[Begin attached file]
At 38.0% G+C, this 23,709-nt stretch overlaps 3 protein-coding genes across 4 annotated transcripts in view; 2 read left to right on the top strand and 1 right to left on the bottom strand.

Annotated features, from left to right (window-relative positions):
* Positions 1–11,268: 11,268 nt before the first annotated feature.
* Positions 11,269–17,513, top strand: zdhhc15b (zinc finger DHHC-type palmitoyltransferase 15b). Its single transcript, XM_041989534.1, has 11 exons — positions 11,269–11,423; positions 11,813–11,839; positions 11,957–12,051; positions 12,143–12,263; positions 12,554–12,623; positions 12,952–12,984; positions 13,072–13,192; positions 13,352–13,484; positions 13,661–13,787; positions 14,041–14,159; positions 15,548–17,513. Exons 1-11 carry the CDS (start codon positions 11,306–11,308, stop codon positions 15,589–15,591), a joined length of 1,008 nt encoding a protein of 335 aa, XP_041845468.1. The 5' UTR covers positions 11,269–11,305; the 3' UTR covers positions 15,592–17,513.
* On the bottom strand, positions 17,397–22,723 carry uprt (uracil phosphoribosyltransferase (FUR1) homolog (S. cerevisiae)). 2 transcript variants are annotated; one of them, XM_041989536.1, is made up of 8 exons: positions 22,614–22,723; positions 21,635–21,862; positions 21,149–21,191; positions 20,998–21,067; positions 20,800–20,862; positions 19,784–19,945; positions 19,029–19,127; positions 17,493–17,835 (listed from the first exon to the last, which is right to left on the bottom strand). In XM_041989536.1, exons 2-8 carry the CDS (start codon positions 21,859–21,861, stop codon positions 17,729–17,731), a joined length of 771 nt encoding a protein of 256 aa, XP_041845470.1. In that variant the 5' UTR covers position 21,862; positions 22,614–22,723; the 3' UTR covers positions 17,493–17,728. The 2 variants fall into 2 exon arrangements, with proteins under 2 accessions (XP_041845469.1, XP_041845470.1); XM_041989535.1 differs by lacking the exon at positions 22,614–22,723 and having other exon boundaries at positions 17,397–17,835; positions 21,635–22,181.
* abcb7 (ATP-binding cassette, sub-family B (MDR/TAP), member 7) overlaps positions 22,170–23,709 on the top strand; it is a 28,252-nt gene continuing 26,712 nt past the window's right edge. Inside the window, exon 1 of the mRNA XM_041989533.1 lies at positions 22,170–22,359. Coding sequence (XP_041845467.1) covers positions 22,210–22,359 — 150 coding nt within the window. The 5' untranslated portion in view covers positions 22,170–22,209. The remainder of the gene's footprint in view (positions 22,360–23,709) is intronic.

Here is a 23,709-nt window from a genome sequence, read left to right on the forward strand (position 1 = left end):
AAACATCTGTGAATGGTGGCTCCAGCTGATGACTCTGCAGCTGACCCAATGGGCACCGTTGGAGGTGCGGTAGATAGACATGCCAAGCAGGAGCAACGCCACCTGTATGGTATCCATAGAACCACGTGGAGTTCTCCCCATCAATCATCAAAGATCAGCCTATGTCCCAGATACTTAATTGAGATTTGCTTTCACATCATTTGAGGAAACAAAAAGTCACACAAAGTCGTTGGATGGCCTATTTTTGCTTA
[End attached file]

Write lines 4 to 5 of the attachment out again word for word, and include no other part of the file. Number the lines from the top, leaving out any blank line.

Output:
* Positions 11,269–17,513, top strand: zdhhc15b (zinc finger DHHC-type palmitoyltransferase 15b). Its single transcript, XM_041989534.1, has 11 exons — positions 11,269–11,423; positions 11,813–11,839; positions 11,957–12,051; positions 12,143–12,263; positions 12,554–12,623; positions 12,952–12,984; positions 13,072–13,192; positions 13,352–13,484; positions 13,661–13,787; positions 14,041–14,159; positions 15,548–17,513. Exons 1-11 carry the CDS (start codon positions 11,306–11,308, stop codon positions 15,589–15,591), a joined length of 1,008 nt encoding a protein of 335 aa, XP_041845468.1. The 5' UTR covers positions 11,269–11,305; the 3' UTR covers positions 15,592–17,513.
* On the bottom strand, positions 17,397–22,723 carry uprt (uracil phosphoribosyltransferase (FUR1) homolog (S. cerevisiae)). 2 transcript variants are annotated; one of them, XM_041989536.1, is made up of 8 exons: positions 22,614–22,723; positions 21,635–21,862; positions 21,149–21,191; positions 20,998–21,067; positions 20,800–20,862; positions 19,784–19,945; positions 19,029–19,127; positions 17,493–17,835 (listed from the first exon to the last, which is right to left on the bottom strand). In XM_041989536.1, exons 2-8 carry the CDS (start codon positions 21,859–21,861, stop codon positions 17,729–17,731), a joined length of 771 nt encoding a protein of 256 aa, XP_041845470.1. In that variant the 5' UTR covers position 21,862; positions 22,614–22,723; the 3' UTR covers positions 17,493–17,728. The 2 variants fall into 2 exon arrangements, with proteins under 2 accessions (XP_041845469.1, XP_041845470.1); XM_041989535.1 differs by lacking the exon at positions 22,614–22,723 and having other exon boundaries at positions 17,397–17,835; positions 21,635–22,181.